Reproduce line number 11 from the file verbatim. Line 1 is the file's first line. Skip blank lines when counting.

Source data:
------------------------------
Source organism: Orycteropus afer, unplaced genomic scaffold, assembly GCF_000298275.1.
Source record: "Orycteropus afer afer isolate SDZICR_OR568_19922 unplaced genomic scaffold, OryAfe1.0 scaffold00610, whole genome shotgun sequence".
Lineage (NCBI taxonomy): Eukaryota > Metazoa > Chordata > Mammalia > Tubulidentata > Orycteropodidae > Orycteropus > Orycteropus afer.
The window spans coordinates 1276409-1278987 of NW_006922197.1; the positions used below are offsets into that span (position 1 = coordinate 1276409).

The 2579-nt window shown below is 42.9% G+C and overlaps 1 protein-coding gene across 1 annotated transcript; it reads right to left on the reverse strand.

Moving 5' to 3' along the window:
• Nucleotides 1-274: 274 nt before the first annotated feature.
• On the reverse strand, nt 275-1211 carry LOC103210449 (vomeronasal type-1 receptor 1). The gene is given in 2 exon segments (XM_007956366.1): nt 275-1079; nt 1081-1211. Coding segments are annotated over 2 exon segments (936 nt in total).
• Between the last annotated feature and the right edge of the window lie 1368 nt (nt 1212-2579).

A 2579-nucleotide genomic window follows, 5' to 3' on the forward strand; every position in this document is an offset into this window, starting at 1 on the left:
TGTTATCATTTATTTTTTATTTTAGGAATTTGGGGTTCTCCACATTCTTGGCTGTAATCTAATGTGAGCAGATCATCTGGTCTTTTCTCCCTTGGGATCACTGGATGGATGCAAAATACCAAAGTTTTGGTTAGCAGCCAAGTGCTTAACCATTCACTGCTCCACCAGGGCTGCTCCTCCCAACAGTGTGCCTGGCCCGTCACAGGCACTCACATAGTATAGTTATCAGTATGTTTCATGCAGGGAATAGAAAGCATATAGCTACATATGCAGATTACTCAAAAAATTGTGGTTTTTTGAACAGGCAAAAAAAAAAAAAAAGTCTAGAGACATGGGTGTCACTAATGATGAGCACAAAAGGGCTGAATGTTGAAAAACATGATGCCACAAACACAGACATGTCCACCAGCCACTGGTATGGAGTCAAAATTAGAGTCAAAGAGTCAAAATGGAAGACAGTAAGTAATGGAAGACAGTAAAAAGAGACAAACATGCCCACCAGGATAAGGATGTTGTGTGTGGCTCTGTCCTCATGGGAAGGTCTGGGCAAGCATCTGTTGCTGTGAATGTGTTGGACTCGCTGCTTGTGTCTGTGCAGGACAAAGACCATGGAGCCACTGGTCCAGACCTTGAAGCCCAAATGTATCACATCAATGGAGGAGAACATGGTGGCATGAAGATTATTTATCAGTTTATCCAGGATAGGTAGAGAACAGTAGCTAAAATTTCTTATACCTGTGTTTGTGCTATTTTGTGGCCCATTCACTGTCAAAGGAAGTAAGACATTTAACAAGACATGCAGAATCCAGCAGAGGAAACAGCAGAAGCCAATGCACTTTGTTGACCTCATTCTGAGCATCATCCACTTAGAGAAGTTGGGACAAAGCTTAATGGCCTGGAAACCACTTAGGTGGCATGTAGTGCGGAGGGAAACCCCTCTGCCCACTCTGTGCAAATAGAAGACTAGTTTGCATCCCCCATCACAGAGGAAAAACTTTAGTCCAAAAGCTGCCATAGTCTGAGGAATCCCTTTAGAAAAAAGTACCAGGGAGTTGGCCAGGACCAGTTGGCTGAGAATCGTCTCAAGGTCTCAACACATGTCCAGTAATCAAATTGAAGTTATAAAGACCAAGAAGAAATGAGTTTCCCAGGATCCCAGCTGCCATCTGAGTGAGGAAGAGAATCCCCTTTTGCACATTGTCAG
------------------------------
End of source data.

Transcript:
TGTTATCATTTATTTTTTATTTTAGGAATTTGGGGTTCTCCACATTCTTGGCTGTAATCTAATGTGAGCAGATCATCTGGTCTTTTCTCCCTTGGGATCACTGGATGGATGCAAAATACCAAAGTTTTGGTTAGCAGCCAAGTGCTTAACCATTCACTGCTCCACCAGGGCTGCTCCTCCCAACAGTGTGCCTGGCCCGTCACAGGCACTCACATAGTATAGTTATCAGTATGTTTCATGCAGGGAATAGAAAGCATATAGCTACATATGCAGATTACTCAAAAAATTGTGGTTTTTTGAACAGGCAAAAAAAAAAAAAAAGTCTAGAGACATGGGTGTCACTAATGATGAGCACAAAAGGGCTGAATGTTGAAAAACATGATGCCACAAACACAGACATGTCCACCAGCCACTGGTATGGAGTCAAAATTAGAGTCAAAGAGTCAAAATGGAAGACAGTAAGTAATGGAAGACAGTAAAAAGAGACAAACATGCCCACCAGGATAAGGATGTTGTGTGTGGCTCTGTCCTCATGGGAAGGTCTGGGCAAGCATCTGTTGCTGTGAATGTGTTGGACTCGCTGCTTGTGTCTGTGCAGGACAAAGACCATGGAGCCACTGGTCCAGACCTTGAAGCCCAAATGTATCACATCAATGGAGGAGAACATGGTGGCATGAAGATTATTTATCAGTTTATCCAGGATAGGTAGAGAACAGTAGCTAAAATTTCTTATACCTGTGTTTGTGCTATTTTGTGGCCCATTCACTGTCAAAGGAAGTAAGACATTTAACAAGACATGCAGAATCCAGCAGAGGAAACAGCAGAAGCCAATGCACTTTGTTGACCTCATTCTGAGCATCATCCACTTAGAGAAGTTGGGACAAAGCTTAATGGCCTGGAAACCACTTAGGTGGCATGTAGTGCGGAGGGAAACCCCTCTGCCCACTCTGTGCAAATAGAAGACTAGTTTGCATCCCCCATCACAGAGGAAAAACTTTAGTCCAAAAGCTGCCATAGTCTGAGGAATCCCTTTAGAAAAAAGTACCAGGGAGTTGGCCAGGACCAGTTGGCTGAGAATCGTCTCAAGGTCTCAACACATGTCCAGTAATCAAATTGAAGTTATAAAGACCAAGAAGAAATGAGTTTCCCAGGATCCCAGCTGCCATCTGAGTGAGGAAGAGAATCCCCTTTTGCACATTGTCAG